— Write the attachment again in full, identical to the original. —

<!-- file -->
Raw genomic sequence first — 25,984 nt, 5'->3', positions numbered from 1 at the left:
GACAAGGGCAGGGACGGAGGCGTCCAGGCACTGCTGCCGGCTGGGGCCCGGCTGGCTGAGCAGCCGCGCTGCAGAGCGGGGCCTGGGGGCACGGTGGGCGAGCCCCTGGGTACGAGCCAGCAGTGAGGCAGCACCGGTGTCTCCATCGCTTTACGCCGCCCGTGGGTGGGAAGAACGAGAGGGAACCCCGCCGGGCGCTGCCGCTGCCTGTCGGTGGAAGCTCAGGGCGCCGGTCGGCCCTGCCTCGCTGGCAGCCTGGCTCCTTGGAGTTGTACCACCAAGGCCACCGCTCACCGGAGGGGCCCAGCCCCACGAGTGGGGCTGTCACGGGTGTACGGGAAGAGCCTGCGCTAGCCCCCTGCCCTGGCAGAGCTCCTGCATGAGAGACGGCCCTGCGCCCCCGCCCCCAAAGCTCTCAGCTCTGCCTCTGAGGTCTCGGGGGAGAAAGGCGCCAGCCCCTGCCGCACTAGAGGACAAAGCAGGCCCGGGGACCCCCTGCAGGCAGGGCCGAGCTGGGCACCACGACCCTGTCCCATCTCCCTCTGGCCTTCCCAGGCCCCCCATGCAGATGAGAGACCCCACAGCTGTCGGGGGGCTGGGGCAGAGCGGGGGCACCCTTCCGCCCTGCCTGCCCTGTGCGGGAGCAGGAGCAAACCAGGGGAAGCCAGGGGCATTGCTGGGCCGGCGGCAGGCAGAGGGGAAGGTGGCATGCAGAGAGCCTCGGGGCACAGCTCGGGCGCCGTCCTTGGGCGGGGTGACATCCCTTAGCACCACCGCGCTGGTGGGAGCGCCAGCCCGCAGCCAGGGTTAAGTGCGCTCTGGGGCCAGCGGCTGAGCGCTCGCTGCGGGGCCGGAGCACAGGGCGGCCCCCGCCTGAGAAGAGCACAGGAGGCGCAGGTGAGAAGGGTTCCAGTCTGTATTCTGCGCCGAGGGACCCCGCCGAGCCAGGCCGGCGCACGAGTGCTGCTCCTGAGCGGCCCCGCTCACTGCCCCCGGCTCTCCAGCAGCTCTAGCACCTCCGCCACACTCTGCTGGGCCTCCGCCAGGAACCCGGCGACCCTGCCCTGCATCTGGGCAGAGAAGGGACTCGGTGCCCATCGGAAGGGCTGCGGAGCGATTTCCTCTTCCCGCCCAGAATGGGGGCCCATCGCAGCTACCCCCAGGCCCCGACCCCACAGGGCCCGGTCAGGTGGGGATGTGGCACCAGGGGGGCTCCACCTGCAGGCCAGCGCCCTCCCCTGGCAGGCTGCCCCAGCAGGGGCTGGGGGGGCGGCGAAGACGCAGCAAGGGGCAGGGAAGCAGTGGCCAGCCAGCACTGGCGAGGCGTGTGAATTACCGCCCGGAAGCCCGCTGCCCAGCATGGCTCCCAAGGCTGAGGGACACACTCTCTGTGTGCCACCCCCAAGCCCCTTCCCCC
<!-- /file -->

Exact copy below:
Raw genomic sequence first — 25,984 nt, 5'->3', positions numbered from 1 at the left:
GACAAGGGCAGGGACGGAGGCGTCCAGGCACTGCTGCCGGCTGGGGCCCGGCTGGCTGAGCAGCCGCGCTGCAGAGCGGGGCCTGGGGGCACGGTGGGCGAGCCCCTGGGTACGAGCCAGCAGTGAGGCAGCACCGGTGTCTCCATCGCTTTACGCCGCCCGTGGGTGGGAAGAACGAGAGGGAACCCCGCCGGGCGCTGCCGCTGCCTGTCGGTGGAAGCTCAGGGCGCCGGTCGGCCCTGCCTCGCTGGCAGCCTGGCTCCTTGGAGTTGTACCACCAAGGCCACCGCTCACCGGAGGGGCCCAGCCCCACGAGTGGGGCTGTCACGGGTGTACGGGAAGAGCCTGCGCTAGCCCCCTGCCCTGGCAGAGCTCCTGCATGAGAGACGGCCCTGCGCCCCCGCCCCCAAAGCTCTCAGCTCTGCCTCTGAGGTCTCGGGGGAGAAAGGCGCCAGCCCCTGCCGCACTAGAGGACAAAGCAGGCCCGGGGACCCCCTGCAGGCAGGGCCGAGCTGGGCACCACGACCCTGTCCCATCTCCCTCTGGCCTTCCCAGGCCCCCCATGCAGATGAGAGACCCCACAGCTGTCGGGGGGCTGGGGCAGAGCGGGGGCACCCTTCCGCCCTGCCTGCCCTGTGCGGGAGCAGGAGCAAACCAGGGGAAGCCAGGGGCATTGCTGGGCCGGCGGCAGGCAGAGGGGAAGGTGGCATGCAGAGAGCCTCGGGGCACAGCTCGGGCGCCGTCCTTGGGCGGGGTGACATCCCTTAGCACCACCGCGCTGGTGGGAGCGCCAGCCCGCAGCCAGGGTTAAGTGCGCTCTGGGGCCAGCGGCTGAGCGCTCGCTGCGGGGCCGGAGCACAGGGCGGCCCCCGCCTGAGAAGAGCACAGGAGGCGCAGGTGAGAAGGGTTCCAGTCTGTATTCTGCGCCGAGGGACCCCGCCGAGCCAGGCCGGCGCACGAGTGCTGCTCCTGAGCGGCCCCGCTCACTGCCCCCGGCTCTCCAGCAGCTCTAGCACCTCCGCCACACTCTGCTGGGCCTCCGCCAGGAACCCGGCGACCCTGCCCTGCATCTGGGCAGAGAAGGGACTCGGTGCCCATCGGAAGGGCTGCGGAGCGATTTCCTCTTCCCGCCCAGAATGGGGGCCCATCGCAGCTACCCCCAGGCCCCGACCCCACAGGGCCCGGTCAGGTGGGGATGTGGCACCAGGGGGGCTCCACCTGCAGGCCAGCGCCCTCCCCTGGCAGGCTGCCCCAGCAGGGGCTGGGGGGGCGGCGAAGACGCAGCAAGGGGCAGGGAAGCAGTGGCCAGCCAGCACTGGCGAGGCGTGTGAATTACCGCCCGGAAGCCCGCTGCCCAGCATGGCTCCCAAGGCTGAGGGACACACTCTCTGTGTGCCACCCCCAAGCCCCTTCCCCC